The Weighted Square Integral Inequalities for the First Derivative of the Function of a Real Variable
© S. Hussain et al. 2008
Received: 20 May 2008
Accepted: 30 July 2008
Published: 5 August 2008
We generalize the square integral estimate for the derivative of the convex function by Shashiashvili (2005) to the case of the family of the weight functions, satisfying certain conditions. This kind of generalization is especially valuable in the problems of mathematical finance for construction of the discrete time hedging strategies.
The role of mathematical inequalities within the mathematical branches as well as in its enormous applications should not be underestimated. The appearance of the new mathematical inequality often puts on firm foundation for the heuristic algorithms and procedures used in applied sciences.
The present paper considers new type of weighted square integral inequalities for the first derivative of the convex function, the particular case which has been originally established by K. Shashiashvili and M. Shashiashvili  and subsequently applied to the hedging problems of mathematical finance by Hussain and Shashiashvili .
The convexity property of the value functions of the various problems in finance leads to deep and unexpected results of great practical importance for the traders and practitioners dealing with the real-world financial markets. For example, it is shown in the article  by El Karoui et al. (see also Hobson ) that the value functions of the European as well as American options are convex with respect to the underlying stock price; and the latter property gives us the following remarkable robustness result. Even if the writer of the option uses incorrect mathematical model to describe the dynamics of stock prices, he is able to carry out his liabilities if only the incorrectly chosen volatility dominates the true volatility function.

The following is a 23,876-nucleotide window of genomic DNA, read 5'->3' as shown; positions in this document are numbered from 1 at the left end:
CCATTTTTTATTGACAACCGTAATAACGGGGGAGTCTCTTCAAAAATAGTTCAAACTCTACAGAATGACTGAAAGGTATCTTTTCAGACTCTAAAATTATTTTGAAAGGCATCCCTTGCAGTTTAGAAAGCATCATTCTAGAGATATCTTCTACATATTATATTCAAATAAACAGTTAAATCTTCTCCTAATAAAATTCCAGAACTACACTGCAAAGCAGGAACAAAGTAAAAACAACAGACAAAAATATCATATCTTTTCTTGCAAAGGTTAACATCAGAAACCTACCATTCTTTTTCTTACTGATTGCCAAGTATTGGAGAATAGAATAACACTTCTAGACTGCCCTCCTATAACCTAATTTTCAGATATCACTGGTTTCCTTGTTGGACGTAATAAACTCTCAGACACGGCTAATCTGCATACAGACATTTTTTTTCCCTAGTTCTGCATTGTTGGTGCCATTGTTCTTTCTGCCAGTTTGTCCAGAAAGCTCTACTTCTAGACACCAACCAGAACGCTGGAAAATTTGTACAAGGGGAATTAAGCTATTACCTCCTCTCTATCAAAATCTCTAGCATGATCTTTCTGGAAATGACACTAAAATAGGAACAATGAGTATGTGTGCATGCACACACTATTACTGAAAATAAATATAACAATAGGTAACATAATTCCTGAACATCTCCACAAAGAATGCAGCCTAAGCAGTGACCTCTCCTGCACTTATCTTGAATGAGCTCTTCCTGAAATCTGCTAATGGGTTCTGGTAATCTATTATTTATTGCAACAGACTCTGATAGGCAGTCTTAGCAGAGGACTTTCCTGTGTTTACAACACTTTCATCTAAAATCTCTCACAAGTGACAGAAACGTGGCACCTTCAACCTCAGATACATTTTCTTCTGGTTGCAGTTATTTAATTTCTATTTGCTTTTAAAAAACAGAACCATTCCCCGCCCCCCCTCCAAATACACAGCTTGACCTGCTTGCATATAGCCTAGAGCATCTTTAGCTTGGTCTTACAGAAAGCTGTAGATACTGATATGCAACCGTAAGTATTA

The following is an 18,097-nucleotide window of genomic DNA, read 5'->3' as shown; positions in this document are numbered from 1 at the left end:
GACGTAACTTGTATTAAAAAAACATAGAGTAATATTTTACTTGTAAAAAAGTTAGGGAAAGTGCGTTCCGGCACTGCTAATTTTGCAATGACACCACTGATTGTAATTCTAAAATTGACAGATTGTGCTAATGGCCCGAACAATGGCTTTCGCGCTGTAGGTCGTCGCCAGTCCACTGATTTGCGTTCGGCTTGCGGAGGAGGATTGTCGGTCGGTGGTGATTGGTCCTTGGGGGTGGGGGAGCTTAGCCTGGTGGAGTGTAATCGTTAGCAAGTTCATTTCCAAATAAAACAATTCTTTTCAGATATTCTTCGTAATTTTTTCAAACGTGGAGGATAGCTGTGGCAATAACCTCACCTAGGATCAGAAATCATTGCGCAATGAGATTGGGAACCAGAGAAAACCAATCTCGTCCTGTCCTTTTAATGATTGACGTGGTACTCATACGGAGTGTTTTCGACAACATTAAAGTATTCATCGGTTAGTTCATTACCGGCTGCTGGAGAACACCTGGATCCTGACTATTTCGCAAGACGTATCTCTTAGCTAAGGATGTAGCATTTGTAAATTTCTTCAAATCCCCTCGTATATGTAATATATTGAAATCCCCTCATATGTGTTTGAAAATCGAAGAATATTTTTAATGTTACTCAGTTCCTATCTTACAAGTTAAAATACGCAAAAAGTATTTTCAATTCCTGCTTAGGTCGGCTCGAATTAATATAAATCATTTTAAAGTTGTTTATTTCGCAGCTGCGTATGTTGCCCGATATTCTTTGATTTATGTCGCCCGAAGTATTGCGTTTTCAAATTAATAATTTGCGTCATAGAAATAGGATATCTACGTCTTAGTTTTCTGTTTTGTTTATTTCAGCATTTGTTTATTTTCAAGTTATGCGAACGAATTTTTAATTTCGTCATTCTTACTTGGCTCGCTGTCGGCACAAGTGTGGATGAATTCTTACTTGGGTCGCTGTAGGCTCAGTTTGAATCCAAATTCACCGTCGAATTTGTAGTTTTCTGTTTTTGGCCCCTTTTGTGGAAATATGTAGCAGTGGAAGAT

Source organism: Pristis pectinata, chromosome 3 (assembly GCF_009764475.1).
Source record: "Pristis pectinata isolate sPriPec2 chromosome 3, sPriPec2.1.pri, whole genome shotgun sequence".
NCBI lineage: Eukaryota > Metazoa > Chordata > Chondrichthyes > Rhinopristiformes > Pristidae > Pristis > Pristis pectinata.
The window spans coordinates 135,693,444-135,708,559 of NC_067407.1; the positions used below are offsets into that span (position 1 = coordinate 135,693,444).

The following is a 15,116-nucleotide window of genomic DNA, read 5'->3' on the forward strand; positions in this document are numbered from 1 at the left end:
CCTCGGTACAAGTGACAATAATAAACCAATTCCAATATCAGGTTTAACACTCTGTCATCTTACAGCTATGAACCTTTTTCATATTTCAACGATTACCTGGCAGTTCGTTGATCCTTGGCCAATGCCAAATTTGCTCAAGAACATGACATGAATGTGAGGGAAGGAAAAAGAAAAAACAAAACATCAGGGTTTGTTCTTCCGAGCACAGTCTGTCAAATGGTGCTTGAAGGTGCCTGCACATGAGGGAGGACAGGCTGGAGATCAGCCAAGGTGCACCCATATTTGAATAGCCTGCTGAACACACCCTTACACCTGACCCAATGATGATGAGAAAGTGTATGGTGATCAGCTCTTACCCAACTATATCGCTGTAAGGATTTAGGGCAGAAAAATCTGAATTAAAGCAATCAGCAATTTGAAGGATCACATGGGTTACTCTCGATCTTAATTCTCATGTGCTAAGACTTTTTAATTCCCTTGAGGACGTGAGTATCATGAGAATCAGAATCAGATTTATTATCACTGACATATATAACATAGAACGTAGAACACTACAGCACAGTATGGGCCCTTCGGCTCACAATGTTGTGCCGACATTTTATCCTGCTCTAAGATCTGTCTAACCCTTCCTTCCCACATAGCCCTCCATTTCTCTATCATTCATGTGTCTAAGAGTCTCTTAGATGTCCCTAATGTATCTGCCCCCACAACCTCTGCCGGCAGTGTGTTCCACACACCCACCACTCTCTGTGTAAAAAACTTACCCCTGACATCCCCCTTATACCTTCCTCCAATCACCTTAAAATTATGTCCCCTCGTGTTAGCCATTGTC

The present paper is organized as follows. In Section 2 we prove the weighted square integral estimates for the first derivative of a function that is assumed to be twice continuously differentiable. Afterwards in Section 3 we consider more general case of the arbitrary convex functions which are not supposed even one time continuously differentiable. We emphasize the fact that the latter case can be directly applied to problems of mathematical finance, especially to discrete time hedging of the European as well as American call options.
2. The Weighted Square Integral Estimates for the First Derivative of a Twice Continuously Differentiable Function
The latter equality together with the previous estimate (2.7) give us the required inequality (2.3).
Applying Hölder inequality to the right-hand side of estimate (2.3), we get the following.
Taking into account the latter expression in estimate (2.9), we come to the desired inequality (2.18).
Comparing the result stated in Corollary 2.4 with Theorem 2.1 from K. Shashiashvili and M. Shashiashvili , we come to the conclusion that the multiplier is twice less than obtained in the latter paper.
3. The Weighted Square Integral Estimates for the Difference of Derivatives of Two Convex Functions
In this section, we consider two arbitrary finite convex functions and on an infinite interval . It is well known that they are continuous and have finite left- and right-hand derivatives and inside the open interval
We will prove the theorem in two stages. On first stage, we verify the validity of the statement for twice continuously differentiable convex functions satisfying conditions (3.1) and (3.2) and on second stage we approximate arbitrary convex functions satisfying the same conditions by smooth ones inside the interval in an appropriate manner and afterwards we pass onto limit in the previously established estimate.
Now we have to pass onto limit when and in inequality (3.16). Obviously, the left-hand side of the inequality increases and the right-hand side is bounded, when , therefore the left-hand side also converges to finite limit. Passing onto limit in inequality (3.16) using assumption (3.4) and the limit relations (3.30)–(3.36), we come to the required estimate (3.6).
Next we move to the second stage of the proof. Consider two arbitrary convex functions and defined on satisfying conditions (3.1) and (3.2). We have to construct the sequences of twice continuously differentiable (in the open interval ) convex functions and approximating, respectively, the functions and inside the interval in an appropriate manner.
Finally, it remains to pass onto limit when and in the latter inequality. The left-hand side of inequality (3.65) obviously increases when and and the right-hand side is bounded by the assumption (3.4) and the limit relations (3.30)–(3.36). Therefore passing onto limit and in inequality (3.65), we arrive to the desired estimate (3.6).
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